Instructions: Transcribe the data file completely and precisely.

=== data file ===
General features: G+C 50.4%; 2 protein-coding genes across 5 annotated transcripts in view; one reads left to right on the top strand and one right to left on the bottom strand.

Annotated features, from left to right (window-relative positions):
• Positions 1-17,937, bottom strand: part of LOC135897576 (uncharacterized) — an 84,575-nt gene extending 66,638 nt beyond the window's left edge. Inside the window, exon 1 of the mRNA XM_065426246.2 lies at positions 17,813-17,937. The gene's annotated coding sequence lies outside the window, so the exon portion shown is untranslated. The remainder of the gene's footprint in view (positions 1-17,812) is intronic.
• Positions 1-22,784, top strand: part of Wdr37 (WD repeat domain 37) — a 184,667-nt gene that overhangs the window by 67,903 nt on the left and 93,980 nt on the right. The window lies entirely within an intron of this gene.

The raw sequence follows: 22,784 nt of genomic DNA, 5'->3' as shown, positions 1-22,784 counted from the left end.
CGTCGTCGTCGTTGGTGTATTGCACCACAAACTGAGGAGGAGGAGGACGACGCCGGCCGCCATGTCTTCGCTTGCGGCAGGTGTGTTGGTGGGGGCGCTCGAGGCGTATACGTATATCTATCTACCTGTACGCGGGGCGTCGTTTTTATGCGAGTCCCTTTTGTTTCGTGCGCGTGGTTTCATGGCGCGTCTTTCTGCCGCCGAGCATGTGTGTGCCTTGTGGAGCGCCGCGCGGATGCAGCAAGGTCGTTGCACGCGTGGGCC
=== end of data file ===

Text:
General features: G+C 50.4%; 2 protein-coding genes across 5 annotated transcripts in view; one reads left to right on the top strand and one right to left on the bottom strand.

Annotated features, from left to right (window-relative positions):
• Positions 1-17,937, bottom strand: part of LOC135897576 (uncharacterized) — an 84,575-nt gene extending 66,638 nt beyond the window's left edge. Inside the window, exon 1 of the mRNA XM_065426246.2 lies at positions 17,813-17,937. The gene's annotated coding sequence lies outside the window, so the exon portion shown is untranslated. The remainder of the gene's footprint in view (positions 1-17,812) is intronic.
• Positions 1-22,784, top strand: part of Wdr37 (WD repeat domain 37) — a 184,667-nt gene that overhangs the window by 67,903 nt on the left and 93,980 nt on the right. The window lies entirely within an intron of this gene.

The raw sequence follows: 22,784 nt of genomic DNA, 5'->3' as shown, positions 1-22,784 counted from the left end.
CGTCGTCGTCGTTGGTGTATTGCACCACAAACTGAGGAGGAGGAGGACGACGCCGGCCGCCATGTCTTCGCTTGCGGCAGGTGTGTTGGTGGGGGCGCTCGAGGCGTATACGTATATCTATCTACCTGTACGCGGGGCGTCGTTTTTATGCGAGTCCCTTTTGTTTCGTGCGCGTGGTTTCATGGCGCGTCTTTCTGCCGCCGAGCATGTGTGTGCCTTGTGGAGCGCCGCGCGGATGCAGCAAGGTCGTTGCACGCGTGGGCC